Fund manager found guilty of market-rigging wants his licence back

Funds under Dr Tan Chong Koay's management have consistently won accolades for outperforming the market even during downturns. Dr Tan, 65, has written a book Rising Above Financial Storms, which will be available in major bookstores here this week.
Funds under Dr Tan Chong Koay's management have consistently won accolades for outperforming the market even during downturns. Dr Tan, 65, has written a book Rising Above Financial Storms, which will be available in major bookstores here this week.ST PHOTO: YEO KAI WEN

Prohibition order barring Tan Chong Koay from practising expired nearly a year ago

A leading investment adviser who lost a market-rigging lawsuit in 2010 hopes to practise as a fund manager here and rebuild his Singapore business again.

A prohibition order against Dr Tan Chong Koay, 65, that barred him from carrying out fund management activity in Singapore and from involvement in running a fund management business here expired on Nov 29 last year.

He has applied for a fund management licence and is awaiting approval.

Dr Tan was one of Singapore's pioneering boutique fund managers. He is the founder of Pheim Asset Management (Asia) in Singapore, and founder and chief executive of Pheim Asset Management (Malaysia).

Funds under his management have consistently won accolades for outperforming the market even during downturns.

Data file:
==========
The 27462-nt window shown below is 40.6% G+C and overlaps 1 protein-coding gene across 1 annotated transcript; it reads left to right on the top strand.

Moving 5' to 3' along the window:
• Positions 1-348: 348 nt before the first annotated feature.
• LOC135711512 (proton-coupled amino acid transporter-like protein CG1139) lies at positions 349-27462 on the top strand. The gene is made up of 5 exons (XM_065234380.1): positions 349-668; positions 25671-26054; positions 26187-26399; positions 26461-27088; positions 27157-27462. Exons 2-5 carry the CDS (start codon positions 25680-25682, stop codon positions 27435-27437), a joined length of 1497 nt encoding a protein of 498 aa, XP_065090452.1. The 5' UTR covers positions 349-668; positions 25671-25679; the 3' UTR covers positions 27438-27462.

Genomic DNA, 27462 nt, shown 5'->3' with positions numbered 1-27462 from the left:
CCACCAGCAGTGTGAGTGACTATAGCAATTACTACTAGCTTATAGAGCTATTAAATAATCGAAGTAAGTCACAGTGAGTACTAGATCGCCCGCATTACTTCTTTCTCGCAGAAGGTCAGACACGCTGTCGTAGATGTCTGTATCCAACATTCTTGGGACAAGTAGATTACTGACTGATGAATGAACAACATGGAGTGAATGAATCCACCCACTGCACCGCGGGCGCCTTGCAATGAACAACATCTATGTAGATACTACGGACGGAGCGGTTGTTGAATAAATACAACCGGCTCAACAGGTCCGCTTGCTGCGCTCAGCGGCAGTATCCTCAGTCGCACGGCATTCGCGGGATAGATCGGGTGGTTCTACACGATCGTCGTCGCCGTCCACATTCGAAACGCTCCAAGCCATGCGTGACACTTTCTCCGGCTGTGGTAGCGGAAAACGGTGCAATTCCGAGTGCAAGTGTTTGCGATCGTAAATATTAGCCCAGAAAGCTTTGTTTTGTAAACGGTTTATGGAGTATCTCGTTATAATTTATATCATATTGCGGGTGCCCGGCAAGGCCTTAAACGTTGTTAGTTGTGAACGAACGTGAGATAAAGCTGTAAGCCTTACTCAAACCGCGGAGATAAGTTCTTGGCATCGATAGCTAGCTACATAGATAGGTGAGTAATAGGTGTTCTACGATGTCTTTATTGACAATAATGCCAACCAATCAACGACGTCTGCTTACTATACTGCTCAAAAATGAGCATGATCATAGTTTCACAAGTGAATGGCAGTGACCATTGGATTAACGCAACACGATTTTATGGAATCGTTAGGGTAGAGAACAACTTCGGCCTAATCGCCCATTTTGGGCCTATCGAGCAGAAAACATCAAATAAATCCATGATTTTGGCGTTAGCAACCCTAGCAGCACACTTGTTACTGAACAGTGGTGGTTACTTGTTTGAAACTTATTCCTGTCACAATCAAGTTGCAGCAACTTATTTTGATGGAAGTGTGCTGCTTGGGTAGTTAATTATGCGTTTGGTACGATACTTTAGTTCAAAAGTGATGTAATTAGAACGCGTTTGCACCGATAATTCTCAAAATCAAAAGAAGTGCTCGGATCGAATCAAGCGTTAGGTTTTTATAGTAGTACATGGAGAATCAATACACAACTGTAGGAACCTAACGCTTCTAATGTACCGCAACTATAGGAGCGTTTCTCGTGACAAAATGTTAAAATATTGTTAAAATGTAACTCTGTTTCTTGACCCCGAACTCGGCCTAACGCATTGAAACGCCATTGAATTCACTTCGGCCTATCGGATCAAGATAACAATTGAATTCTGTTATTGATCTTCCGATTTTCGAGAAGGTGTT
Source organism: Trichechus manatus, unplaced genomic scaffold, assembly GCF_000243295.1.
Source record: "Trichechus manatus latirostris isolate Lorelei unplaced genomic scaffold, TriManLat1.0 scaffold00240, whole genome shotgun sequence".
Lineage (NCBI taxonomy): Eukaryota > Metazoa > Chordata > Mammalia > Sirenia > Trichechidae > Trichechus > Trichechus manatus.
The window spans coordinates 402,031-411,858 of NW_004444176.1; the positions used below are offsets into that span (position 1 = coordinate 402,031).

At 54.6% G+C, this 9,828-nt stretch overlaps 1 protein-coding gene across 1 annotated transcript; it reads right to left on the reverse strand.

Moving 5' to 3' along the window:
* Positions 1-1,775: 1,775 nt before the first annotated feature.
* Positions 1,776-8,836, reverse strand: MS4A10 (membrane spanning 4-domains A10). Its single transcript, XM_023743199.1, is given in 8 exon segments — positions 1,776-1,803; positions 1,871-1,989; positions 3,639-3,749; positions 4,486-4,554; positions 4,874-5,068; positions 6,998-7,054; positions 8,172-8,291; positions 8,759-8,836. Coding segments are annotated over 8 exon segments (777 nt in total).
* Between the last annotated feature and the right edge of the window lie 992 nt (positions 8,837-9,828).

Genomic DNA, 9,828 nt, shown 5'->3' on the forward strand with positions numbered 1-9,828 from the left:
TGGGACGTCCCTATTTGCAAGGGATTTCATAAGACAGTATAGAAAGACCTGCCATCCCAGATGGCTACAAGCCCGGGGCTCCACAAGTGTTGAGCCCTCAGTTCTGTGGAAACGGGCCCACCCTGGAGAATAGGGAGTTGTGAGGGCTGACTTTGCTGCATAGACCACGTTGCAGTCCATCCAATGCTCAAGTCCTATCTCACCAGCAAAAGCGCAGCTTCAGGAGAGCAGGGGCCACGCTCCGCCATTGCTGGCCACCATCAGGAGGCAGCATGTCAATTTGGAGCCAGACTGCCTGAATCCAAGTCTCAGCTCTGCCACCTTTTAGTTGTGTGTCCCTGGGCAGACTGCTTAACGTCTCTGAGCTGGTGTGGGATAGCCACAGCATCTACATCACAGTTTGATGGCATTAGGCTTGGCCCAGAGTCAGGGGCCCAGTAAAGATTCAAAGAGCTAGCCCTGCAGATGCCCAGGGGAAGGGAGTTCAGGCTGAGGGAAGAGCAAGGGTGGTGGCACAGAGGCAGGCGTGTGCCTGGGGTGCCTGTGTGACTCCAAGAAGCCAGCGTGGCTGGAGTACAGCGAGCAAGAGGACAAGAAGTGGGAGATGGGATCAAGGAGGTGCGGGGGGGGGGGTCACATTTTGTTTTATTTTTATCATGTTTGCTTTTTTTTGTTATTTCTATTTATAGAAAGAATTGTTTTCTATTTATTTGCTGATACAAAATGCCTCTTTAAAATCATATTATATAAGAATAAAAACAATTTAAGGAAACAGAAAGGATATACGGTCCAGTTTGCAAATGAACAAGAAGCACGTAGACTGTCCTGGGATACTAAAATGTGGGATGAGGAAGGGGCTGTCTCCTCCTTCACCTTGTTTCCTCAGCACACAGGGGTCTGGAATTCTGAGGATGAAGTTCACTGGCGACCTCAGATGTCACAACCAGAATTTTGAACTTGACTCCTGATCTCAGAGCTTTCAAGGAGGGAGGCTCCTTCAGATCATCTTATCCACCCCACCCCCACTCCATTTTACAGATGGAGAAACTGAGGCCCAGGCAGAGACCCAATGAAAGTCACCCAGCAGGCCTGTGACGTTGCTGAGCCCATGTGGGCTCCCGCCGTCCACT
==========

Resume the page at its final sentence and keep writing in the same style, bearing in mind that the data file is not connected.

With a cumulative return of 497.3 per cent (in US dollar term) over two decades - which averages about 25 per cent per year - his Pheim Asean Fund took top position for all the one-to-20-year periods among all equity Asean funds in the Lipper Global classification on the fund's 20th anniversary on Feb 3 .

In his new book Rising Above Financial Storms, Dr Tan recalls the "nightmare" when the Monetary Authority of Singapore (MAS) initiated a civil suit against him and his Malaysian unit for rigging the shares of Singapore-listed wastewater firm United Envirotech from Dec 29 to 31 in 2004.

This contravention of the Securities and Futures Act (SFA) eventually resulted in a $250,000 fine each for him and the Malaysian unit.

The SFA prohibits dealings in securities that create an illusion of genuine supply or demand in the market.

Dr Tan appealed against the court ruling and his three-year prohibition period for carrying out fund management activity and four-year prohibition period from involvement in management of a fund management business here were both reduced to two years, starting in November 2012.

In an interview with The Straits Times, he said: "I hope to be given a chance to rebuild my business again."

Meanwhile, he is excited about the launch of his book, in which he shares his investment philosophy and nuggets of wisdom on how to be a successful investor. It also details the thinking behind some of the stocks he picked.

Dr Tan believes that market timing is "the key to superior investment performance". He also says that a fund should never be fully invested at all times as Asian markets tend to be volatile, which creates opportunities.

Pheim Asset Management (Malaysia) manages about RM1 billion (S$329 million) in funds, while the Singapore unit has a fund size of between $80 million and $90 million.

Rising Above Financial Storms was recently launched in Malaysia and will be available in major bookstores here this week. All profits made from the book will go to charity.

A version of this article appeared in the print edition of The Straits Times on October 15, 2015, with the headline 'Fund manager found guilty of market-rigging wants his licence back'. Print Edition | Subscribe